|13.7 Risk factor Odor|
|13.7.1 Odor tainting (active behavior)|
|13.7.2 Odor sensitivity (passive behavior)|
|13.7.3 Loss prevention measures|
Odor is defined as the perception of gaseous substances as the result of chemical stimuli of the nasal mucous membranes. When odor-producing substances are in the solid state (e.g. naphthalene) or the liquid state (e.g. perfume), it is only the vaporized portions which have an odor. Odor intensity is here determined by vapor pressure. Odor intensity depends upon the number of free molecules within the structure of a substance. The molecules may become attached to other substances, imparting their odor to them. Depending upon whether the aromatic substances are water- or lipid-soluble (fat-soluble), they are adsorbed to differing extents, for example, by aqueous or fatty foodstuffs. If the odor is sufficiently strong and the goods sufficiently susceptible to foreign odors, odor tainting may occur. When deciding whether different kinds of goods can be stored together, the following factors must be considered:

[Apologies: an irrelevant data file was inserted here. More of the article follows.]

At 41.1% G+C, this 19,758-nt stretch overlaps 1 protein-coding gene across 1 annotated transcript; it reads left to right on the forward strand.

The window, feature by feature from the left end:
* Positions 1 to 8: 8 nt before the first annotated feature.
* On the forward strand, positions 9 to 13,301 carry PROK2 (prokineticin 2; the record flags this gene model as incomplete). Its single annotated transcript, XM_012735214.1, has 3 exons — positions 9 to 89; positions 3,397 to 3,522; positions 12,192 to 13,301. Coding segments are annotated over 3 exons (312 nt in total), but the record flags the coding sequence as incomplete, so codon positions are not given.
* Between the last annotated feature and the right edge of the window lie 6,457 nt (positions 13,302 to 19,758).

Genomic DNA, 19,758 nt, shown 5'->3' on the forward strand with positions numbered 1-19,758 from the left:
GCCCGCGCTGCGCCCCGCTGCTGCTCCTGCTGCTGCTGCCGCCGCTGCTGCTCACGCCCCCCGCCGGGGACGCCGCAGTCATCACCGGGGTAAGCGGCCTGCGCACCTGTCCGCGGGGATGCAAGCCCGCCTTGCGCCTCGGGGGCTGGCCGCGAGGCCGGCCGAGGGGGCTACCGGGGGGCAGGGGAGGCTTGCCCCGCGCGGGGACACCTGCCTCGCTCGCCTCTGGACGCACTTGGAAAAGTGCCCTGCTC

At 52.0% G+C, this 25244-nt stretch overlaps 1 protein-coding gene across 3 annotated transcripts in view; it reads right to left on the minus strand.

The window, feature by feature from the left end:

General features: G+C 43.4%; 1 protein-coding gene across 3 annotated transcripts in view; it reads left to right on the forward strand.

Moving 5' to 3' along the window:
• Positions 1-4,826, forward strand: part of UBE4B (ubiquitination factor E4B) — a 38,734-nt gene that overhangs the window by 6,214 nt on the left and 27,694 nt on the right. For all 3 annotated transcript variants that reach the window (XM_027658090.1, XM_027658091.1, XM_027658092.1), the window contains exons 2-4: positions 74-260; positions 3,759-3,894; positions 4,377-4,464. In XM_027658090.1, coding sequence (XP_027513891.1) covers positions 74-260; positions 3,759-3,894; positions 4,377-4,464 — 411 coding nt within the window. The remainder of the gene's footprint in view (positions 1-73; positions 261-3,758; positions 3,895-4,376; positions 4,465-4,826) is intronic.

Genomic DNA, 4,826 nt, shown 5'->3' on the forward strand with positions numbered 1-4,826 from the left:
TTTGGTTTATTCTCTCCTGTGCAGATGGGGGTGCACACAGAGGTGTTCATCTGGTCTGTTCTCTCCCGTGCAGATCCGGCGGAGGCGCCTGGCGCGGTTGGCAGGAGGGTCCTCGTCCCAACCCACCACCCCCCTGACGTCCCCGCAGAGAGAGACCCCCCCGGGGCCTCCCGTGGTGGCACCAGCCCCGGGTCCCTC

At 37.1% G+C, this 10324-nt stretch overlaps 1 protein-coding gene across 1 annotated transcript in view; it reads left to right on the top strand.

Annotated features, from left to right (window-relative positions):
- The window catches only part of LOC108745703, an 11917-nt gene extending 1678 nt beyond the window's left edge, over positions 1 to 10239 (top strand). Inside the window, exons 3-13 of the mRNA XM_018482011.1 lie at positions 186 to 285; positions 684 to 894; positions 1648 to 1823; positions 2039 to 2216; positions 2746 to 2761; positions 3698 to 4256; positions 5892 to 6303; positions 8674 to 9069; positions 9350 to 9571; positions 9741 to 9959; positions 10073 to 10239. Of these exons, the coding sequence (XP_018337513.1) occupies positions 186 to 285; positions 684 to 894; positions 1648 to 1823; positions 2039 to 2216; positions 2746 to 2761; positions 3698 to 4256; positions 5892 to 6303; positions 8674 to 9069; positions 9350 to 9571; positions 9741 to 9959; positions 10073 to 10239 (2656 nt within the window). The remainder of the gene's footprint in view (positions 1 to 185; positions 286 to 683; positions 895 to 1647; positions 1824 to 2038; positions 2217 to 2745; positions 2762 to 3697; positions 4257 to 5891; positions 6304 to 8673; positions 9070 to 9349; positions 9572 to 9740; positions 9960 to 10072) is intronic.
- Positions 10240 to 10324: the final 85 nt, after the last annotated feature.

With regard to odor intensity, a distinction is drawn in active behavior between:
The influence of temperature and vapor pressure on the odor intensity of the goods must also be taken into account.
On voyages from a cold to a warm climate, vapor pressure and thus also odor intensity increase as the temperature rises and vice versa. When estimating the odor intensity of a cargo, it is thus necessary to take account of the duration and season of the intended voyage and the climatic zones which will be passed through.
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